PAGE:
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BOSTON – New research from Boston Medical Center and Boston University School of Public Health found that municipalities with high numbers of opioid-related emergencies that introduced post-overdose programs were associated with lower opioid related death rates over time when compared to those that did not implement these programs. Published in JAMA Psychiatry, the study showed that implementation of these outreach programs was also associated with a significant and gradual reduction of opioid emergency response rates.

Driven by fentanyl’s presence in the illicit drug supply, annual overdose deaths exceeded 100,000 Americans in 2021. Surviving an overdose is one of the strongest risk factors for fatal overdose, so reaching out and engaging overdose survivors in overdose prevention, like naloxone rescue kits, and substance use care, like medications for opioid use disorder, is a critical opportunity to prevent future overdose.

Specifically, post-overdose outreach programs emerged in Massachusetts since 2013 as an approach to engaging recent survivors, using contact information from emergency responses to connect to survivors and their social networks. In the days after a person survives an overdose, an outreach team will attempt to contact them by phone or visiting their home to proactively offer overdose prevention guidance, referral and navigation to treatment, and other community services. The team often offers support to the family as well.

While more and more widespread, these post-overdose programs have not been thoroughly evaluated and no study has examined the association between the implementation of these programs and overdose deaths or emergency call rates. The rollout of programs at the municipal level over time provided the opportunity to conduct an observational natural experiment to test the hypothesis that the implementation of these programs would be associated with declines in overdose rates.

Between 2013 and 2019, among 93 Massachusetts municipalities that had at least 30 overdose emergency calls in 2015, those municipalities that had implemented post-overdose outreach programs had a 6% lower annual opioid fatality rate than the municipalities that had not implemented any programs. Implementation of these programs was similarly associated with a 7% lower annual opioid-related emergency encounter rate than municipalities that had not. No immediate change in overdose was detected after implementation. These rate reductions were gradual and observed over time after implementation. Because municipalities have diverse characteristics, the analyses controlled for many municipal-level factors, including demographics, substance use treatment access, naloxone distribution, interactions with the criminal-legal system, and the proportion of fentanyl-involved opioid deaths.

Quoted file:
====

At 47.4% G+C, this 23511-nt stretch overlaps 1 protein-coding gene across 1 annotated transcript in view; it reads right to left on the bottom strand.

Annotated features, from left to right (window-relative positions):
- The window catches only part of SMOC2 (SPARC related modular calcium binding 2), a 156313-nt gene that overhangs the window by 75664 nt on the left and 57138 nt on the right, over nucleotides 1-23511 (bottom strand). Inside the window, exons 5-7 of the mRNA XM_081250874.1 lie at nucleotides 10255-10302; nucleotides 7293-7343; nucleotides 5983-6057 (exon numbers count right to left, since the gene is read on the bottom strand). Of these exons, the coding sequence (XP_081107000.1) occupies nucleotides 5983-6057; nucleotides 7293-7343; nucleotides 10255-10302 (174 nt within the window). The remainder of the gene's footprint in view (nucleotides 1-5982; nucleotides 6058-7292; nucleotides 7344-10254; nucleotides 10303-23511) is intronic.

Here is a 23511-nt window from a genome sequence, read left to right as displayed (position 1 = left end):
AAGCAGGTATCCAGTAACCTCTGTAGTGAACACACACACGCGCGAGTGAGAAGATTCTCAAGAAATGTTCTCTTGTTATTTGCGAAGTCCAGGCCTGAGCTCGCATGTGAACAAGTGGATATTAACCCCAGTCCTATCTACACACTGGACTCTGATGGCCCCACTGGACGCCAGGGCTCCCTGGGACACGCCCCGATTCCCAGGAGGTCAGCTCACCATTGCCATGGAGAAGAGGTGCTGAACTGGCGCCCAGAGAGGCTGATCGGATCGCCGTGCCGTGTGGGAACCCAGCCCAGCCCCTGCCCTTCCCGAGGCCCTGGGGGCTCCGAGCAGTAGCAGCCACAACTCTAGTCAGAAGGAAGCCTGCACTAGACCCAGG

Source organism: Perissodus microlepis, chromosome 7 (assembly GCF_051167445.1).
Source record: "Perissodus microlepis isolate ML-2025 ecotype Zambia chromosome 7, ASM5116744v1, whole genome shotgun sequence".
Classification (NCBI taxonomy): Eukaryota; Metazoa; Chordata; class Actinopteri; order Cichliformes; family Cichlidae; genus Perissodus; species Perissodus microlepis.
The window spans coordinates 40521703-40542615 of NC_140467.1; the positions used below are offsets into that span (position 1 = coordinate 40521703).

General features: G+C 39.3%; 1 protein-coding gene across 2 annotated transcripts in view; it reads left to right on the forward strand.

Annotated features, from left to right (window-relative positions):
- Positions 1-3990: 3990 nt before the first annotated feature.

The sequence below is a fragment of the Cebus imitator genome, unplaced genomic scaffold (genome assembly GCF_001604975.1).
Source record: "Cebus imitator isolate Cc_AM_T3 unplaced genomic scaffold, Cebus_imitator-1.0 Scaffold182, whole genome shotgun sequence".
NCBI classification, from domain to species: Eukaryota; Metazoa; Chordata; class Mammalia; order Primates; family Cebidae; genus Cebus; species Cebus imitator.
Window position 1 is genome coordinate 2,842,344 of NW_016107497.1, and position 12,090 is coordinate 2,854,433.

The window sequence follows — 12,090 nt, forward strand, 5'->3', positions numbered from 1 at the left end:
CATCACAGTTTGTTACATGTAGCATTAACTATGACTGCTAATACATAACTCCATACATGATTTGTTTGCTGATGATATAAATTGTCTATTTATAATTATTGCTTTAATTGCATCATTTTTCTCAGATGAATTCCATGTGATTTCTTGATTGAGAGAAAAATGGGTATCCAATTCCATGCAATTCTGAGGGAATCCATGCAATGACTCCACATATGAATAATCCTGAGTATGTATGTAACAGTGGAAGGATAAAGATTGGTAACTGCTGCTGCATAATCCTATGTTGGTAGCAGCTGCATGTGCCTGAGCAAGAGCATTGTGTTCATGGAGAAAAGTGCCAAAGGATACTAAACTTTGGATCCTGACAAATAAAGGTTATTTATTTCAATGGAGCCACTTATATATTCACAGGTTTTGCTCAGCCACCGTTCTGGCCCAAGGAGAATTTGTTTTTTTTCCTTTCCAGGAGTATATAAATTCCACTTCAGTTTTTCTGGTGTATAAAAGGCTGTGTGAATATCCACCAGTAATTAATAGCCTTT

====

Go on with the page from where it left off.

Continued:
“Because nonfatal opioid overdose is a leading risk for fatal overdose, post-overdose outreach programs offer a unique opportunity to address overdose among high risk people – providing the critical access to harm reduction or treatment they need,” said senior author Alexander Walley, Clinical Addiction Research and Education Unit at Boston Medical Center’s Grayken Center for Addiction and Professor of Medicine at Boston University Chobanian and Avedisian School of Medicine. “The results of this research are encouraging and set the stage for further work to learn how these programs work and how they can work best.”

“This study provides new evidence that post-overdose outreach program as an emerging public health strategy can be effective in reducing opioid overdose rates across communities,” said lead author Ziming Xuan, Professor of Community Health Sciences and Epidemiology at Boston University School of Public Health. “While communities across the country have ramped up their efforts in recent years to implement post-overdose outreach programs, a concerted effort by community stakeholders and federal public health agencies—including the Centers for Disease Control and Prevention and the National Institute on Drug Abuse —is essential to maximize the potential benefits of these programs.”

Researchers believe that components of the program, such as the role of law enforcement, how to maintain privacy, and program costs, must be further evaluated to understand how to operate post-overdose programs best. Post-overdose programs should be designed with awareness of racial, educational, and economic disparities in opioid overdose. Legal concerns of privacy, eviction, child protective services and other issues may also affect how outreach efforts are perceived and experienced, which may negatively impact help-seeking behaviors. “More studies are needed to examine the roles of these distinct program characteristics on overdose prevention in order to inform post-overdose outreach practices in various community settings,” said Xuan.

This study is part of a series of post-overdose related projects that also includes a Best Practice Guidance for Post-Overdose Outreach Programs released in January 2023, available at: www.prontopostoverdose.org. JAMA Psychiatry recorded an interview with Drs. Walley and Xuan, which can be accessed here.

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